Alle Bewohner der Pepys Road suchen nach ihrem Gluck: Roger Yount ist ein erfolgreicher Banker - mit zwei Kindern und einer verwohnten Ehefrau. Dass er nicht die erwartete 1 Million Pfund Jahrespramie erhalt, sturzt die Familie in eine Krise. Nebenan zieht die senegalesische Fuballhoffnung Freddy Kamo mit seinem Vater ein - wird ihm der internationale Durchbruch in einem Premier-League-Club gelingen? Petunia Howe lebte schon in der Pepys Road, als diese noch eine einfache Arbeiterstrae war. Pakistanische Kioskbesitzer stehen unter Terrorverdacht, die nigerianische Politesse ohne Arbeitserlaubnis schreibt Strafzettel und der polnische Handwerker Zbigniew liebt die Frauen, und die Frauen lieben ihn. An einem ganz normalen Tag liegt bei allen stolzen Eigenheimbesitzern dieser Strae eine merkwurdige Nachricht im Briefkasten: "e;Wir wollen, was ihr habt."e; Ein Roman voller Mitgefuhl, Humor und Protagonisten, die man nicht mehr missen mochte. Ein groer unterhaltsamer Gesellschaftsroman, in 20 Sprachen ubersetzt, der ein mitfuhlendes, humorvolles und hochaktuelles Panorama der Gegenwart uber die Top-Themen "e;Schuldenkrise"e; und "e;Gentrifizierung"e; bietet.
John Lanchester's Whoops! Why Everyone Owes Everyone and No One Can Pay is the unbelievable true story of the economic crisis. We are, to use a technical economic term, screwed. The cowboy capitalists had a party with everyone's money and now we're all paying for it. What went wrong? And will we learn our lesson - or just carry on as before, like celebrating surviving a heart attack with a packet of Rothmans? John Lanchester travels with a cast of characters - including reckless banksters, snoozing regulators, complacent politicians, predatory lenders, credit-drunk spendthrifts, and innocent bystanders to understand deeply and genuinely what is happening and why we feel the way we do. 'Devastatingly funny ... the route map to the crazed world of contemporary finance we have all been waiting for' Will Self 'Bang on the money' Independent 'Explains the crisis in a way that actually sticks ... to my amazement, I finally grasp it' Janice Turner, The Times 'Endlessly witty ... will turn any reader into an expert within the space of 200 pages' Jonathan Coe 'Terrific ... there is no better guide to the crazy world of high finance' GQ John Lanchester is a journalist, novelist and winner of the Whitbread First Novel Award. His fiction includes Mr Philips, The Debt to Pleasure and Capital. He is a regular contributor to the London Review of Books and the New Yorker, with a monthly column in Esquire.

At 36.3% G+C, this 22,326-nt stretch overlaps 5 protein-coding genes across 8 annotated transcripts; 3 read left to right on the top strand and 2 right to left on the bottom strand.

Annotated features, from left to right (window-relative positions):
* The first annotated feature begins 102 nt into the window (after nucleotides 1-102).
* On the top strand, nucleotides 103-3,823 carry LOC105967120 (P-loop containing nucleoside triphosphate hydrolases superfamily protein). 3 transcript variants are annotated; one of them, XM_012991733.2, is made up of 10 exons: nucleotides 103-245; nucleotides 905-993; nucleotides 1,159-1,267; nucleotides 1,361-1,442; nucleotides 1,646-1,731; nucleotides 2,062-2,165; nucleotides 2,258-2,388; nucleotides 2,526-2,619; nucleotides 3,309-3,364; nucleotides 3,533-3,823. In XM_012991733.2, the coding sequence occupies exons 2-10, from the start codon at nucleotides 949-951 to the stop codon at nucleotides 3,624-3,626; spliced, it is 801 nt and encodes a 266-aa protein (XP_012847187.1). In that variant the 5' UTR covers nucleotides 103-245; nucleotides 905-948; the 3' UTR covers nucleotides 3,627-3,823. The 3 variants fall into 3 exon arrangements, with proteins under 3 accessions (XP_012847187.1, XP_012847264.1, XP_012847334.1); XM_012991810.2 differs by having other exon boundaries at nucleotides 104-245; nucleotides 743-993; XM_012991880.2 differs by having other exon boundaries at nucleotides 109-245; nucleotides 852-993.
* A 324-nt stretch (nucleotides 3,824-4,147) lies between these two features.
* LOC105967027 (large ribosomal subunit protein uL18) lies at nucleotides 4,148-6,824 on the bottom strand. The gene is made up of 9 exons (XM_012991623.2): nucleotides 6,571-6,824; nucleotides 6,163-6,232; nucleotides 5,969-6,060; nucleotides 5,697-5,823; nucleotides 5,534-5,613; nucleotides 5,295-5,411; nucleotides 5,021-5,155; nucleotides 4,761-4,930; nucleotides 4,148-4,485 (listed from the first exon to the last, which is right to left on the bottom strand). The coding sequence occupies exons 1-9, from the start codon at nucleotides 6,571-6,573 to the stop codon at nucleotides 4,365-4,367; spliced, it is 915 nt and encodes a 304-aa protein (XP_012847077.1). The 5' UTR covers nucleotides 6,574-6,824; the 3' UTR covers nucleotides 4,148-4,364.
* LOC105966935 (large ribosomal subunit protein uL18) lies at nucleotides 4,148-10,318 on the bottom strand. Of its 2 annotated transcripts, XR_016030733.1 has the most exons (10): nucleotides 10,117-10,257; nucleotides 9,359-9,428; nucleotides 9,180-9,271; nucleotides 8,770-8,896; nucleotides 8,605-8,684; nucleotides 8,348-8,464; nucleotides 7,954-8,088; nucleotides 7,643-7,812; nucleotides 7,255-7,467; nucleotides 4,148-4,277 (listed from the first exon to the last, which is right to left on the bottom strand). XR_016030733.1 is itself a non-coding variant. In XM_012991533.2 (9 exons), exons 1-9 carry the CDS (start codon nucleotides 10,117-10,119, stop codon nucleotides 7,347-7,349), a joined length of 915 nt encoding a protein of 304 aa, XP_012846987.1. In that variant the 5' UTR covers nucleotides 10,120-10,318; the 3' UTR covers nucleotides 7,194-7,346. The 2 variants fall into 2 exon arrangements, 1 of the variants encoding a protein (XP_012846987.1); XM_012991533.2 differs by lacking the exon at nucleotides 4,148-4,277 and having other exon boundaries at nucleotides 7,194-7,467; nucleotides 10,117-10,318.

In this acclaimed memoir from the award-winning author of Fragrant Harbour and Capital, John Lanchester pieces together his family's past and uncovers their extraordinary secrets - from his grandparents' life in colonial Rhodesia to his mother's time as a nun - with clear-eyed compassion. A true story of family intrigues, of secrets and lies, as they unfold across three generations.
Spurred on by admiration for his novelist half-brother and irritation at the biography written about him by Mr Goodman ('his slapdash and very misleading book'), the narrator, V, sets out to record Sebastian Knight's life as he understands it. But buried amid the extensive quoting, digressions, seeming explanations and digs, Sebastian's erratic and troubled persona remains as elusive as ever. Nabokov's first novel written in English, The Real Life of Sebastian Knight is a nuanced, enigmatic potrayal of the conflict between the real and the unreal, and the futile quest for human truth.
Snobbish Tarquin Winot sets out on a journey of the senses from the Hotel Splendide in Portsmouth to his cottage in Provence. As he travels, he introduces his life through the medium of four seasonal menus, voicing his opinions on a range of subjects